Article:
Charlie's Raven by Jean Craighead George.
Dutton Children's Books/Penguin Young Readers Group: NY, 2004.
author of Julie of the Wolves Newbery Award 1973
& My Side of the Mountain Newbery Honor 1960

Charlie's Raven has a few themes running through it. Charlie is told a legend of ravens curing the sick. He steals a baby raven from a nest, so then must raise the wild bird. His grandfather is a naturalist and guides him in studying the behavior of ravens. Grandpa reminds him of the importance of observing and collecting data and not judging before having all of the facts. They collect data to try to determine if ravens are good or bad and also to see how raising a raven might impact the human community. Lastly, the story deals with serious illness and the deaths of loved ones in a gentle way.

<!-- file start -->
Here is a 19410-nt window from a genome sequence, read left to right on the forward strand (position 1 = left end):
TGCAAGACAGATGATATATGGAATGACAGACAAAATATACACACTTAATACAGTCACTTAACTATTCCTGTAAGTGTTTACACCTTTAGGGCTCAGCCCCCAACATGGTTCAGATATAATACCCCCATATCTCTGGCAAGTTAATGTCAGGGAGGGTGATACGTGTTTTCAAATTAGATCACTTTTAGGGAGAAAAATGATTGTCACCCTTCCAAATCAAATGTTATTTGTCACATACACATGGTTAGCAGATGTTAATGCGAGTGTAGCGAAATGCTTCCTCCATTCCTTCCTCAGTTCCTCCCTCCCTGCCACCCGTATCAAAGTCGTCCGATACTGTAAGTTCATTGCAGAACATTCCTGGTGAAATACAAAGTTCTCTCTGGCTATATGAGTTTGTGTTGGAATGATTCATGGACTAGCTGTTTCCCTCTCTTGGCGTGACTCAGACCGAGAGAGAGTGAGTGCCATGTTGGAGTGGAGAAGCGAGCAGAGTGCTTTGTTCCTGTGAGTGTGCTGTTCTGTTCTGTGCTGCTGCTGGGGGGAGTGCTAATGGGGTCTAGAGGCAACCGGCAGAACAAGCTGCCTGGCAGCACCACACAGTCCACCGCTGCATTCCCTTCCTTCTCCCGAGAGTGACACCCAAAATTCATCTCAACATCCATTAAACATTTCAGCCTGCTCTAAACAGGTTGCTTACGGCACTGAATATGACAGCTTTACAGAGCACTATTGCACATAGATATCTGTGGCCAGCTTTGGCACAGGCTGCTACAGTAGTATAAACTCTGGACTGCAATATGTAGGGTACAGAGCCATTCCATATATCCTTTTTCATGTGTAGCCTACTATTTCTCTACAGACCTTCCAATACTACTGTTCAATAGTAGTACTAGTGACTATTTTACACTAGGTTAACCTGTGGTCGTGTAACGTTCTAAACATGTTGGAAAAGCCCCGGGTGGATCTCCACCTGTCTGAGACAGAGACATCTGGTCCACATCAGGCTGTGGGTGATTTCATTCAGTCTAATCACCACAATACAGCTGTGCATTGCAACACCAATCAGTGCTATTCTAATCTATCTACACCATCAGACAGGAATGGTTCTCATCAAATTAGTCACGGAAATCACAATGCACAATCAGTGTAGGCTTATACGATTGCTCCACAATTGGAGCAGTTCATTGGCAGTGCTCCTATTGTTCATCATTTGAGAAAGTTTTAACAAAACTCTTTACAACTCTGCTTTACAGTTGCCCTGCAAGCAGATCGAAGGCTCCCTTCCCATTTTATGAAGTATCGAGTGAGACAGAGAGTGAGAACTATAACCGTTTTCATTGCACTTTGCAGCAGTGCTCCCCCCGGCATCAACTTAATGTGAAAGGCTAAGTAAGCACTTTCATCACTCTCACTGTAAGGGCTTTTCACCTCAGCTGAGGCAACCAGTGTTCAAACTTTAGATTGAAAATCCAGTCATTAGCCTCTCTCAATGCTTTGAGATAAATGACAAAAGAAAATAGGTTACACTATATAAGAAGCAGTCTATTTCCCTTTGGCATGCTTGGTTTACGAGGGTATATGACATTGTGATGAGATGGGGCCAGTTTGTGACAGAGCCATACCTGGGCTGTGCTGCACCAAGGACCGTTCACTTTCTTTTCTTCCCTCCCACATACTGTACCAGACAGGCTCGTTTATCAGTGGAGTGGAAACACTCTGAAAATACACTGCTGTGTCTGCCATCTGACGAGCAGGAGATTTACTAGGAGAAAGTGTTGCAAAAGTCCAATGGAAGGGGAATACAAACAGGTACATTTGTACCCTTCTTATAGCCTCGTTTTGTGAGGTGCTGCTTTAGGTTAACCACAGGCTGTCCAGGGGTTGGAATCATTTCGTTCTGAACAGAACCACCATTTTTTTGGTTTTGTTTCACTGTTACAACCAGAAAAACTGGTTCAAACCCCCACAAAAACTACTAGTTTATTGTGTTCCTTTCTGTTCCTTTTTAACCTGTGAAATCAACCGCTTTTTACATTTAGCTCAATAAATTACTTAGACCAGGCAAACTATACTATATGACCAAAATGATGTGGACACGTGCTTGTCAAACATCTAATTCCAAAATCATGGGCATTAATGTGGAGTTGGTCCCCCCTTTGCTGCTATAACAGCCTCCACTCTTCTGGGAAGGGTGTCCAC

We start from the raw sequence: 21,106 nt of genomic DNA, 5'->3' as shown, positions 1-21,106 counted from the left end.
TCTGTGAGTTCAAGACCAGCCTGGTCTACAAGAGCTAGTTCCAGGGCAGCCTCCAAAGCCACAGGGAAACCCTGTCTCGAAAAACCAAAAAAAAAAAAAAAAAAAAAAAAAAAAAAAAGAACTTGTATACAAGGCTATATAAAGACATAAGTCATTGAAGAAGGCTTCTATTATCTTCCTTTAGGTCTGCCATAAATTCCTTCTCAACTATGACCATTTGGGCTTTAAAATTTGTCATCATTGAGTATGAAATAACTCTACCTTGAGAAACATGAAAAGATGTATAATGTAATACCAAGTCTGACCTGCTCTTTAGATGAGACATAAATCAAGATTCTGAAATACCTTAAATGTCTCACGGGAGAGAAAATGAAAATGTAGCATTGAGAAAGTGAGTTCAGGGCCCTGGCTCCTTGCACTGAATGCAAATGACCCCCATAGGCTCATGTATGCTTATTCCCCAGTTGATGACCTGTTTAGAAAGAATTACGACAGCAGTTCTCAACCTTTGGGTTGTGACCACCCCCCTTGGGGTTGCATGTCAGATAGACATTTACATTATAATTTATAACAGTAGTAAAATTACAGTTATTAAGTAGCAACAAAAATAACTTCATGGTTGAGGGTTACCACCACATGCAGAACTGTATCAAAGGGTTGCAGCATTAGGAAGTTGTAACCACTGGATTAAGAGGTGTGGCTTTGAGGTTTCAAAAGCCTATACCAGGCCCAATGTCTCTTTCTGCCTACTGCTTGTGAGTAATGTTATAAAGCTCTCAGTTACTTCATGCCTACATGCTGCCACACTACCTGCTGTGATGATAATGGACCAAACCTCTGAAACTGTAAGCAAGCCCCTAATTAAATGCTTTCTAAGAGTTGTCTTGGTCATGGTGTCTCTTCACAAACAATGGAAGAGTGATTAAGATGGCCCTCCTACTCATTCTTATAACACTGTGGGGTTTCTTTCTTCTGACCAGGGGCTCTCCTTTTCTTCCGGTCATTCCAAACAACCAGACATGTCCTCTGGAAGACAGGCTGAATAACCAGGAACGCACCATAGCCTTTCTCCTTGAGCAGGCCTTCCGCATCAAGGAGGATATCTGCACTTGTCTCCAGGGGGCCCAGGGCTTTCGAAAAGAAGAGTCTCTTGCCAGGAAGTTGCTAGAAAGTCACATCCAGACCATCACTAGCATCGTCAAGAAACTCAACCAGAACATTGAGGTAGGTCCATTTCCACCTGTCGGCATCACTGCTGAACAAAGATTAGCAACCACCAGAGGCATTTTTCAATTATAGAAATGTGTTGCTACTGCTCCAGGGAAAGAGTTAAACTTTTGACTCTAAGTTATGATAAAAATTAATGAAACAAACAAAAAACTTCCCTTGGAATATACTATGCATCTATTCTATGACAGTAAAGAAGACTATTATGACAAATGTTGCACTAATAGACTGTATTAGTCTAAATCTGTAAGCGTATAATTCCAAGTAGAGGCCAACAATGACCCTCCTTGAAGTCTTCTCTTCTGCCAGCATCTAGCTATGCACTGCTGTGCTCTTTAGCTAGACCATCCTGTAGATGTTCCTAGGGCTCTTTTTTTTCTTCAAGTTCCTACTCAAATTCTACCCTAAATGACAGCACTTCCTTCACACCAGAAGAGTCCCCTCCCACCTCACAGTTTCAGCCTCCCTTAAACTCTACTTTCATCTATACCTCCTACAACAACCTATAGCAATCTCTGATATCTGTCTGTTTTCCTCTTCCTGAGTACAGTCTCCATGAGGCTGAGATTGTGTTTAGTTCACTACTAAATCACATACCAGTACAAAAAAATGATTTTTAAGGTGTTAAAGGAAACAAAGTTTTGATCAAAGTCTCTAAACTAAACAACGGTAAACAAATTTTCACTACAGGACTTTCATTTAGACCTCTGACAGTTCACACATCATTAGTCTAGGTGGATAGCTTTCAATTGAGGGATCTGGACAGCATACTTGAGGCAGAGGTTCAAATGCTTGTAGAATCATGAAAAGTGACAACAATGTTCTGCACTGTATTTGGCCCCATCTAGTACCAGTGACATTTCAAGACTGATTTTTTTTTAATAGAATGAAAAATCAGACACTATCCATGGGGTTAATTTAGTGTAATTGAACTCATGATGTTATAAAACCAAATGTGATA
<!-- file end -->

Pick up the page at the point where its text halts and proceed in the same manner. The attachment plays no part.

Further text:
The raven lore and antics are enjoyable. The scientfic study is a fresh approach to portraying conflicts between nature and people, and it is fascinating to think how the ravens and humans (or other animals) can interact and change each other's behavior.
related-ravens, wild pets, observation of nature, serious illness, death of relative or friend, scientific experimentation

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